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New mayors produce their first budgets

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Editorial: June 12, 2011

The issue: First-time efforts
Our view: It's been a healthy process

Since their victories in November, new mayors in Elizabethtown, Radcliff and Vine Grove have been on the learning curve.

Each brought council experience to the new job, but it’s not the same as sitting in the big chair. Especially not during budget season.

Mayors draft budgets. Council members challenge the draft versions.

In the first major test of their administration’s resolve, Tim Walker, J.J. Duvall and Blake Proffitt seem to have responded in unique manners but with admirable results.

The starting point always is openness and each city has opened every line of the budget to scrutiny. The public’s involvement has been primarily through its elected council representatives, who have collected information, challenged details and even become testy now and then.

That’s a healthy process. When the public’s business is done openly and debated aggressively, the community can be assured its interests are served.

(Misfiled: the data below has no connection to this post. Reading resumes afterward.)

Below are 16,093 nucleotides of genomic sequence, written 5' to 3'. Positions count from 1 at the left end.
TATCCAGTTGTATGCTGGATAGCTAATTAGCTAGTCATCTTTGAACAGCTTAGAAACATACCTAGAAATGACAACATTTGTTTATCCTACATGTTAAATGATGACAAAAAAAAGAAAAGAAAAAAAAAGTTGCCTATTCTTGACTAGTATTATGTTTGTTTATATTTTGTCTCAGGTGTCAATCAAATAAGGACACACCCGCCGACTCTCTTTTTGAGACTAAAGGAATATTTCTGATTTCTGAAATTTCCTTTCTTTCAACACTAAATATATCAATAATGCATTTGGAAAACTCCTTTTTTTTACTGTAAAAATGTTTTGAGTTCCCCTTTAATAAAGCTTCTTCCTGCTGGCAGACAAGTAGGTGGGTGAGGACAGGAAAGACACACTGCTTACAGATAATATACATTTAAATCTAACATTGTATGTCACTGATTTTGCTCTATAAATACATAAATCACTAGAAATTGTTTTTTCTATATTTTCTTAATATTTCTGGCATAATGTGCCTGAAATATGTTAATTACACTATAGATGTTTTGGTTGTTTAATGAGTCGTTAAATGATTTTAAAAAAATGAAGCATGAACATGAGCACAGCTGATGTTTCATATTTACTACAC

Although Elizabethtown’s plan dips into reserves, Walker’s initiatives include $2.4 million in stormwater projects, $275,000 for downtown redevelopment plus expansion of the wastewater treatment plant and completion of Elizabethtown Sports Park, which is funded by tourism revenue.

Duvall and the city staff developed a budget for Radcliff that’s reflective of his campaign objectives including improved signage and beautification efforts. Radcliff’s budget calls for completing streetscape renovations, providing more firefighters, widening Shelton Road and resurfacing oft-ignored South Wilson Road.

Proffitt, who changed the traditional approach in Vine Grove to solicit more input, will continue the previous budget until an audit clarifies the city’s financial status. That seems like a wise and prudent choice.

In all, the new mayors have proven to be up to the financial challenge. Living up to the budget is another task. Each government entity — like every business and every household — must confront a sagging national economy, limited resources and the lurking surprises of an unknown future.

But an air of confidence from administrations newly confident in their budgeting prowess will help face those tasks.

This editorial represents a consensus of The News-Enterprise editorial board.